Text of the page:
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Singapore Airlines Mileage Transfer Problems For Authorized Users

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Singapore Airlines Mileage Transfer Problems For Authorized Users

Singapore Airlines Mileage Transfer Problems For Authorized Users

We are noticing a trend with Singapore Airlines mileage transfer problems for authorized users. Because this seems like a pattern, it’s worth letting you know about issues with transferring miles to Singapore Airlines. Here’s a look at our experiences and how Singapore’s stance doesn’t match the bank policies for transfers.

Singapore Airlines Mileage Transfer Options

Singapore Airlines is a favorite of many people in this hobby. One of the key reasons is that you can transfer points and miles into your KrisFlyer account from numerous sources. Transfer from Chase Ultimate Rewards, American Express Membership Rewards, Citi ThankYou Points, and Marriott Bonvoy (3:1 transfer ratio + 5,000 bonus miles for each 60,000 Marriott points you send).

Being able to transfer points from numerous sources makes it easy to add up miles in one spot for booking. Maybe you don’t have enough miles from pot A, but adding A, B & C makes enough for your booking.

What Do The Banks Say?

I wrote previously about programs that allow you to combine your points. Singapore Airlines also allows you to book tickets on behalf of others, if they’re in your redemption group. Theoretically, you should be able to use your points by sharing or by transferring to get this ticket with Singapore Airlines. Recent problems have uncovered an issue in how this works.

The most recent issue came up specifically with American Express. According to their terms published here:

The frequent customer program account that you transfer points into must be held by you or an Additional Card Member linked to your program account provided that an Additional Card must be issued to the Additional Card Member at least 90 days prior to linking your program account to that Additional Card Member’s frequent customer program account.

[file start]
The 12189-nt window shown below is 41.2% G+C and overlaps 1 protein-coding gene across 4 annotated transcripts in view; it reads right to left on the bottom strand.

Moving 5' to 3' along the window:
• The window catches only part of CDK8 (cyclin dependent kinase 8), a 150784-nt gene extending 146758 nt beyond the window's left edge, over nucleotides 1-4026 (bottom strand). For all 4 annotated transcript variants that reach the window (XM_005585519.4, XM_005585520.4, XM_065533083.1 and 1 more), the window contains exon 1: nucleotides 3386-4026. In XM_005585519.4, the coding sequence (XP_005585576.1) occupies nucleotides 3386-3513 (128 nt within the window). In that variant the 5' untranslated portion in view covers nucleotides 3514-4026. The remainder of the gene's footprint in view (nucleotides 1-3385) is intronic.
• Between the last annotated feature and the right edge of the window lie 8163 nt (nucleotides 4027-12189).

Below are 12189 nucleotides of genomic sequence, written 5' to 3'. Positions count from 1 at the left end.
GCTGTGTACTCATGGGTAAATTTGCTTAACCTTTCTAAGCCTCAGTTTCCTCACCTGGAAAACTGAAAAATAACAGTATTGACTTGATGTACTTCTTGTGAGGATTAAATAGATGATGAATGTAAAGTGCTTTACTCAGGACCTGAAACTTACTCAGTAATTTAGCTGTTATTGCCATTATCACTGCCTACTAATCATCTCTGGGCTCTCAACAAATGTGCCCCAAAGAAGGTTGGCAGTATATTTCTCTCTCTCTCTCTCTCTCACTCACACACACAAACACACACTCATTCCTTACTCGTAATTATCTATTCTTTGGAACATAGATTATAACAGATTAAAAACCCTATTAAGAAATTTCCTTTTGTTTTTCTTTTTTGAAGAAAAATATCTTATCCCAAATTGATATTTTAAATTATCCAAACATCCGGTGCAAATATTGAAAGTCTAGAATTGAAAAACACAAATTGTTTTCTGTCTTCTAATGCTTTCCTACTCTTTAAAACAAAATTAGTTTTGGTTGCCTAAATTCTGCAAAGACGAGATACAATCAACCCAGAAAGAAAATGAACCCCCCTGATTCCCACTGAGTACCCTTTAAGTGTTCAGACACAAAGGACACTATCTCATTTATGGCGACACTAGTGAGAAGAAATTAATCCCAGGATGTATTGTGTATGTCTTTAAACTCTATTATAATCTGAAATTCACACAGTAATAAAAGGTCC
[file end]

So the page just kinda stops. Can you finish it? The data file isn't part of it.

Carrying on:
In short, you can transfer points into account that is yours or belongs to an authorized user on your account. Citi says the same thing for transferring to authorized users’ accounts. Sweet. If only these terms matched what Singapore Airlines / KrisFlyer enacts.

Singapore Airlines Mileage Transfer Problems because their policies don't match bank policies

Singapore Airlines Mileage Transfer Problems

Singapore Airlines does not appear to be on the same page as the banks regarding points transfers. We’re seeing issues involving authorized user accounts.

Shawn As Authorized User With Citi

Previously, Singapore Airlines rejected a points transfer for Shawn. Shawn is an authorized user on his wife’s credit card account and meets the Citi terms. However, Singapore Airlines rejected a points transfer into his wife’s account. They told him that the points must come from her Citi account to her KrisFlyer account. Authorized user transfers aren’t permitted by them.

A Reader As Authorized User With Amex

This week, a reader reached out to us with the same experience. He transferred points from his Chase account into his KrisFlyer account. He then transferred points from his wife’s American Express account, since he is an authorized user. After the tickets were booked and confirmed, Singapore Airlines called him days later saying this was a problem.

At first, the reader assumed the problem with Singapore Airlines citing a “name mis-match” was that his credit card account didn’t state that he has “jr.” in his name. The reader sent pictures of his credit card, identification documents, and a screen shot of the points transfers belonging to their accounts.